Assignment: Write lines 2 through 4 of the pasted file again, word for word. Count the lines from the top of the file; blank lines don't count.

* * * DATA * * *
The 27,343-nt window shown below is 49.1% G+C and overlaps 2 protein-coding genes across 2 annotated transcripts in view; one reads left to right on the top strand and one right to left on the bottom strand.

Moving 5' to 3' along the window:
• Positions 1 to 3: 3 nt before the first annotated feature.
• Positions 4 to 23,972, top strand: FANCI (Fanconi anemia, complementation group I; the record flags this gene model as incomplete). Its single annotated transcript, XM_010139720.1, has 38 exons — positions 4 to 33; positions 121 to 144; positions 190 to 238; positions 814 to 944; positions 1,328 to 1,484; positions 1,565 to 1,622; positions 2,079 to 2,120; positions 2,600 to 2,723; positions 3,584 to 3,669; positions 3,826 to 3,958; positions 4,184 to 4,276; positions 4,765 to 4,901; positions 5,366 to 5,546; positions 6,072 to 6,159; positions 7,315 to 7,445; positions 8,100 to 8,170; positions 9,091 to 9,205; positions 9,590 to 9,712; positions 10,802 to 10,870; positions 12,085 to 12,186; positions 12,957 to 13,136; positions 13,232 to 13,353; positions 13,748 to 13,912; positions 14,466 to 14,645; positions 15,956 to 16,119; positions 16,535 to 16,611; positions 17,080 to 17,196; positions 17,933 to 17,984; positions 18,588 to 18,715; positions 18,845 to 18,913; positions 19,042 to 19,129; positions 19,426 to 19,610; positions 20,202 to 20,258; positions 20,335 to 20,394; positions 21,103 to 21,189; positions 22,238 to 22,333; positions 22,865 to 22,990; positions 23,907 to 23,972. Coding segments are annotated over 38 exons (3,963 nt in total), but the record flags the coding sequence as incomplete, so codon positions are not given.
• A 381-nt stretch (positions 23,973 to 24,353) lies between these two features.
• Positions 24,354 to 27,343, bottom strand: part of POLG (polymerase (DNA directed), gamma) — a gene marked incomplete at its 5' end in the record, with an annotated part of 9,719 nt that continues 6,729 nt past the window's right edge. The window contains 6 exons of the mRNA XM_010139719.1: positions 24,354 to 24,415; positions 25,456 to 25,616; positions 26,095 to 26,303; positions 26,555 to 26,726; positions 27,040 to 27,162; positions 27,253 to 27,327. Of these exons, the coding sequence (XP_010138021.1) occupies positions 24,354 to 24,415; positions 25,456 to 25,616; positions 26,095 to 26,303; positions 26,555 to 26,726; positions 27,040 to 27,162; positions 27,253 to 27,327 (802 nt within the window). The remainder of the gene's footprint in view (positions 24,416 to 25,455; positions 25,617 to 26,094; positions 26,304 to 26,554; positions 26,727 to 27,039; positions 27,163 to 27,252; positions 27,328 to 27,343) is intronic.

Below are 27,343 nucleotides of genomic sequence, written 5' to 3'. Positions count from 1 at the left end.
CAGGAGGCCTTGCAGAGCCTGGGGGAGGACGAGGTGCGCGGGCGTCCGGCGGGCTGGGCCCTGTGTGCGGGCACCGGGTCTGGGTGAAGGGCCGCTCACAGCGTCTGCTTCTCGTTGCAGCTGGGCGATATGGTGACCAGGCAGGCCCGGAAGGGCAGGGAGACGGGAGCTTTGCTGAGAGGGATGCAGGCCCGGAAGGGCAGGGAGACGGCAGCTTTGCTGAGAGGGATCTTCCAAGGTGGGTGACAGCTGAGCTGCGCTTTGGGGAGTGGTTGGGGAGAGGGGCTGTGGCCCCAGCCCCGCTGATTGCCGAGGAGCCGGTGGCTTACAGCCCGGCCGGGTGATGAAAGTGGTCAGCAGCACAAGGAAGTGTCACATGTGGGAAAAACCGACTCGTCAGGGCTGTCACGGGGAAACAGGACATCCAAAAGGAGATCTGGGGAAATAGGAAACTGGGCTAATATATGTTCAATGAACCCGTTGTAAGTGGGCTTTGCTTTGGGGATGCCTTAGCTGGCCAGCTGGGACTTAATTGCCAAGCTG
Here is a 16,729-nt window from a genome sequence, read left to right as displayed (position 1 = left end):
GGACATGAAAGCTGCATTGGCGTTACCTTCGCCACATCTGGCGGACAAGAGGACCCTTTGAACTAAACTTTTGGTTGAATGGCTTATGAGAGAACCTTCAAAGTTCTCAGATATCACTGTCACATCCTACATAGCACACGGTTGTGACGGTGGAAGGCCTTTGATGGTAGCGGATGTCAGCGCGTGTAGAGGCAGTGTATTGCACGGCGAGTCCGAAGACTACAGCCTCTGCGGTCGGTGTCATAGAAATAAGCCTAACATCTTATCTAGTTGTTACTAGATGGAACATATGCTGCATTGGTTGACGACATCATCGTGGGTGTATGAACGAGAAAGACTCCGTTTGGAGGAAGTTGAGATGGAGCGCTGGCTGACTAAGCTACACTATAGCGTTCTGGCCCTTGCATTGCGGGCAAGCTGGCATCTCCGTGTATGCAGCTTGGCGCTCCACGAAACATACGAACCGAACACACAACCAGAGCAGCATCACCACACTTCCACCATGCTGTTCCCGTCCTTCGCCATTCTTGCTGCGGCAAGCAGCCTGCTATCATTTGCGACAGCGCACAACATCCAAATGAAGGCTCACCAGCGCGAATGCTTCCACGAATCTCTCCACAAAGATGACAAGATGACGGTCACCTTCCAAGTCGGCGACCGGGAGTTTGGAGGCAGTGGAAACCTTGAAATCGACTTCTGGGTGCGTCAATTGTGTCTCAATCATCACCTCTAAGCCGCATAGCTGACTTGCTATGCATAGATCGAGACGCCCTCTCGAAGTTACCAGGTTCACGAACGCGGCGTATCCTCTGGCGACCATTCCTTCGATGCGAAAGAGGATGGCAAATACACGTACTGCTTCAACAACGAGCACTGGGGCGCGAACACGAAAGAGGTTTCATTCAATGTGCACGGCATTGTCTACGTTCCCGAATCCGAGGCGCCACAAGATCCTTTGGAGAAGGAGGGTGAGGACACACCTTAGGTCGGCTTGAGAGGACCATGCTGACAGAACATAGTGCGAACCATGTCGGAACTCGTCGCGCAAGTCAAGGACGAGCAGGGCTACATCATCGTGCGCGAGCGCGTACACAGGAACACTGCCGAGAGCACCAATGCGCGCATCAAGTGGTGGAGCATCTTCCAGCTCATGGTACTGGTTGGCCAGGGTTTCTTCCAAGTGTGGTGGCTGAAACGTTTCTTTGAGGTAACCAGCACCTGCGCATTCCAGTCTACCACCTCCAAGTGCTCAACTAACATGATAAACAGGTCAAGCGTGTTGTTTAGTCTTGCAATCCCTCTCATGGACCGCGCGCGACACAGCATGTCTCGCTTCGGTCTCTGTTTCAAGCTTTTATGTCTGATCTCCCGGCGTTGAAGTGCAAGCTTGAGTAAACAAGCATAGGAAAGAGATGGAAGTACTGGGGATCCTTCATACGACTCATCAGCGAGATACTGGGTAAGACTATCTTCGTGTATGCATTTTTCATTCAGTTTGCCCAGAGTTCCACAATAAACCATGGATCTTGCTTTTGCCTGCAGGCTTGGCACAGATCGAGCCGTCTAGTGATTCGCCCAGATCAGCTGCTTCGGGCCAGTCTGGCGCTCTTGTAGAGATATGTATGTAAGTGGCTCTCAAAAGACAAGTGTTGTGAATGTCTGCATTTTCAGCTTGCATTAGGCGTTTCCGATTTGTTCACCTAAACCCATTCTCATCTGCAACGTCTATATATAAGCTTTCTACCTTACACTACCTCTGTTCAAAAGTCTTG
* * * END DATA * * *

Moving 5' to 3' along the window:
• Positions 1 to 3: 3 nt before the first annotated feature.
• Positions 4 to 23,972, top strand: FANCI (Fanconi anemia, complementation group I; the record flags this gene model as incomplete). Its single annotated transcript, XM_010139720.1, has 38 exons — positions 4 to 33; positions 121 to 144; positions 190 to 238; positions 814 to 944; positions 1,328 to 1,484; positions 1,565 to 1,622; positions 2,079 to 2,120; positions 2,600 to 2,723; positions 3,584 to 3,669; positions 3,826 to 3,958; positions 4,184 to 4,276; positions 4,765 to 4,901; positions 5,366 to 5,546; positions 6,072 to 6,159; positions 7,315 to 7,445; positions 8,100 to 8,170; positions 9,091 to 9,205; positions 9,590 to 9,712; positions 10,802 to 10,870; positions 12,085 to 12,186; positions 12,957 to 13,136; positions 13,232 to 13,353; positions 13,748 to 13,912; positions 14,466 to 14,645; positions 15,956 to 16,119; positions 16,535 to 16,611; positions 17,080 to 17,196; positions 17,933 to 17,984; positions 18,588 to 18,715; positions 18,845 to 18,913; positions 19,042 to 19,129; positions 19,426 to 19,610; positions 20,202 to 20,258; positions 20,335 to 20,394; positions 21,103 to 21,189; positions 22,238 to 22,333; positions 22,865 to 22,990; positions 23,907 to 23,972. Coding segments are annotated over 38 exons (3,963 nt in total), but the record flags the coding sequence as incomplete, so codon positions are not given.